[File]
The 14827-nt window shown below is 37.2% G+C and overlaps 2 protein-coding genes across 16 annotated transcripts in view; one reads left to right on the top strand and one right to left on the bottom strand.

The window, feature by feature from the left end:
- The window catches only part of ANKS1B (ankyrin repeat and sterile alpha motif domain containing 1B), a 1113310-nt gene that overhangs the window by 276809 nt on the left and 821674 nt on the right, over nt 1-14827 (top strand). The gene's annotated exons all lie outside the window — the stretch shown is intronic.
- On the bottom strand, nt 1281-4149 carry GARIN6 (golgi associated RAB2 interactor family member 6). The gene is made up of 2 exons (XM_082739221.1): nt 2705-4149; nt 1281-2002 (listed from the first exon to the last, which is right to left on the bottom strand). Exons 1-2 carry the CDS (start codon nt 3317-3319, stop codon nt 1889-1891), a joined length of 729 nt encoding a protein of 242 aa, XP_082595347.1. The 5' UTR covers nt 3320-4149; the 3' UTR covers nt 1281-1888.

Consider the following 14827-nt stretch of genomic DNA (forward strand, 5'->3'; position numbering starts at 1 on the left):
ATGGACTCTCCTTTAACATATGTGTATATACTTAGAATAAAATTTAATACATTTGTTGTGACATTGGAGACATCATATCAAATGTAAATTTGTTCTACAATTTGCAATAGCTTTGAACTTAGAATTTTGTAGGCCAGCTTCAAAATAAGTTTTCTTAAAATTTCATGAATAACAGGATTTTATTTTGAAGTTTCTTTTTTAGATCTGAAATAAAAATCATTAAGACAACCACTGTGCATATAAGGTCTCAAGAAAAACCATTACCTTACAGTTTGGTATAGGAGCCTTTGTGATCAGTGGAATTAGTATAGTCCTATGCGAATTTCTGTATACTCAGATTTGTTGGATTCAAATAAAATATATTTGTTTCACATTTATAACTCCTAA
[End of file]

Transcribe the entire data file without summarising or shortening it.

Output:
The 14827-nt window shown below is 37.2% G+C and overlaps 2 protein-coding genes across 16 annotated transcripts in view; one reads left to right on the top strand and one right to left on the bottom strand.

The window, feature by feature from the left end:
- The window catches only part of ANKS1B (ankyrin repeat and sterile alpha motif domain containing 1B), a 1113310-nt gene that overhangs the window by 276809 nt on the left and 821674 nt on the right, over nt 1-14827 (top strand). The gene's annotated exons all lie outside the window — the stretch shown is intronic.
- On the bottom strand, nt 1281-4149 carry GARIN6 (golgi associated RAB2 interactor family member 6). The gene is made up of 2 exons (XM_082739221.1): nt 2705-4149; nt 1281-2002 (listed from the first exon to the last, which is right to left on the bottom strand). Exons 1-2 carry the CDS (start codon nt 3317-3319, stop codon nt 1889-1891), a joined length of 729 nt encoding a protein of 242 aa, XP_082595347.1. The 5' UTR covers nt 3320-4149; the 3' UTR covers nt 1281-1888.

Consider the following 14827-nt stretch of genomic DNA (forward strand, 5'->3'; position numbering starts at 1 on the left):
ATGGACTCTCCTTTAACATATGTGTATATACTTAGAATAAAATTTAATACATTTGTTGTGACATTGGAGACATCATATCAAATGTAAATTTGTTCTACAATTTGCAATAGCTTTGAACTTAGAATTTTGTAGGCCAGCTTCAAAATAAGTTTTCTTAAAATTTCATGAATAACAGGATTTTATTTTGAAGTTTCTTTTTTAGATCTGAAATAAAAATCATTAAGACAACCACTGTGCATATAAGGTCTCAAGAAAAACCATTACCTTACAGTTTGGTATAGGAGCCTTTGTGATCAGTGGAATTAGTATAGTCCTATGCGAATTTCTGTATACTCAGATTTGTTGGATTCAAATAAAATATATTTGTTTCACATTTATAACTCCTAA